What I’m looking for is something in the likes of the website I Am Korean American. While not exactly a hard copy, it is a good place to visit where you can browse a collection of profiles about Korean Americans describing themselves and their thoughts on their ethnic identity. This is the closest I can find for now. I submitted my profile, since I find myself to be an interesting Korean American, I think.


Of course, I do have some self-doubt about blogging. What if I mess up on my verb tenses or get mixed up with spelling “Max” with “Mix” as seen in the previous post? I don’t want to be the guy at a party with broccoli between his teeth, and everyone avert their gaze elsewhere while maintaining their polite, veg-free smiles. Then I become the talk of the town among 8th grade grammar teachers. I don’t have a publisher, a literary agent, or a comfortable tweed jacket. Well, I still do have a cigar that someone gave to me during my first year in college, haven’t smoked it yet…maybe when I have a child.

Well, in spite of my doubts of whether I have to blog will interest anyone and my fears of the current tense and the imperfect future, it’s something that I would want to read. Strangely, this sounds like what I would want to write.

being unfriended on Facebook

13 Jun

While browsing a blog, I saw the recommended links below the entry and saw one titled “The Psychology of Being Unfriended on Facebook.” Now if you have read my previous posts, you might have noticed my wariness about social networking. Yes, I do have a Facebook account, but I’m self-aware of this big digital environment that I participate in as Jim Carrey’s character from The Truman Show is of his little televised world.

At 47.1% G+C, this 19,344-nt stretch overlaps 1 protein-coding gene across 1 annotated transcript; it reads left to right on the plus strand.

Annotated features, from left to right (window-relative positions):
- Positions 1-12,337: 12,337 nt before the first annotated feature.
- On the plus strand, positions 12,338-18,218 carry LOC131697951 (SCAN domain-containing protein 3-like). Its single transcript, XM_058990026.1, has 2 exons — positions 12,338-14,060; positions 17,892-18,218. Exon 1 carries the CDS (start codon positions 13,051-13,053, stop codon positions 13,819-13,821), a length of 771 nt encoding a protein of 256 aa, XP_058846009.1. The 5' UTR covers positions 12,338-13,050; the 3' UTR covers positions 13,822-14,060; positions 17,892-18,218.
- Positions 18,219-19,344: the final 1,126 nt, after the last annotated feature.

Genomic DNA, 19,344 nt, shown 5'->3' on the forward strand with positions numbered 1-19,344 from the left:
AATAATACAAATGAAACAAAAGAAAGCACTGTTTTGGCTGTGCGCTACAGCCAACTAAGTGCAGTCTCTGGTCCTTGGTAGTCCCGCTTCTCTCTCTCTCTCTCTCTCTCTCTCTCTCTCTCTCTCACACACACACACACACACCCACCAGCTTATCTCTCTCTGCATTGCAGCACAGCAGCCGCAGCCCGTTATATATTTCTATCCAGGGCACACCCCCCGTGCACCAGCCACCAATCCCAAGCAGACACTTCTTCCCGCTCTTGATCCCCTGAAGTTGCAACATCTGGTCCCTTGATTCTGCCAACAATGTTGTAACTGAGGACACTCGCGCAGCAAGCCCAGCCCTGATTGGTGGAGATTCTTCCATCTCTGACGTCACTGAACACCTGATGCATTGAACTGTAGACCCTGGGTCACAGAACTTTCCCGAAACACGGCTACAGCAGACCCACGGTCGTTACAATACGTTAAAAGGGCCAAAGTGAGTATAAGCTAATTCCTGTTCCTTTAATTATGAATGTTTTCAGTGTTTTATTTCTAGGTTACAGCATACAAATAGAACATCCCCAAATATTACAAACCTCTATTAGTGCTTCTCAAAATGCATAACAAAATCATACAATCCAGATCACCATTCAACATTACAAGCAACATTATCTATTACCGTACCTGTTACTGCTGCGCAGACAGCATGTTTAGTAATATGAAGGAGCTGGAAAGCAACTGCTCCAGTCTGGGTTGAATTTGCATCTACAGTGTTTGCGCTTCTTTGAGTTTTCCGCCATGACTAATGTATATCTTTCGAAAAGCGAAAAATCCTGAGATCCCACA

This article points out the emotional impact that “unfriendation” on Facebook could have. By unfriended, it means that an user deliberately removes someone from his virtual friends list. This action is done discreetly as it doesn’t notify the “unfriended user” that he had been unfriended, and it’s later that this one-less-friend user finds out when he reviews his list.

This action is more likely to hurt the unfriended user who is “spending more time on Facebook…[and has] more invested in the online friendships.”

On a personal note, I have unfriended certain people in the past. I wish I could approach them face-to-face and explain my reasons for doing so, but people don’t want those “we need to talk” conversations. There are some “friends” I still wish to unfriend, but until it’s considered normal to submit a “letter of unfriendation” or engage in an open dialogue, I will maintain them out of politeness and pity (in certain cases, I have no alternative but to unfriend outright). In turn, I encourage people on my Facebook account to unfriend me if they deem me to be “unsuitable” to their sensibility. I will be somewhat hurt at first, but will be more thankful shortly afterward.

Only a lunatic would treasure token digital friendships.

Even some bloggers express this discontent. Syra Darling writes, “human kind is kind of a jealous breed…we always want what we can’t have. And what we have already isn’t good enough.” There seems to be this obsession to get the attention on Facebook in order to feel validated, and on top of that, want more. Next, A Learner is aware of this desire to be acceptable as she wrestles with two identities: “‘what I think I should look like to society” and “What I Am.” Should we be more concerned with how we appear in photographs, or how we interact with others in person?

Only a lunatic would treasure Kodak moments more than human beings themselves.

Whether you have a blog or a Facebook account, it’s already a given that you want attention. It’s now a matter of what you seek is to be understood, or to be merely admired.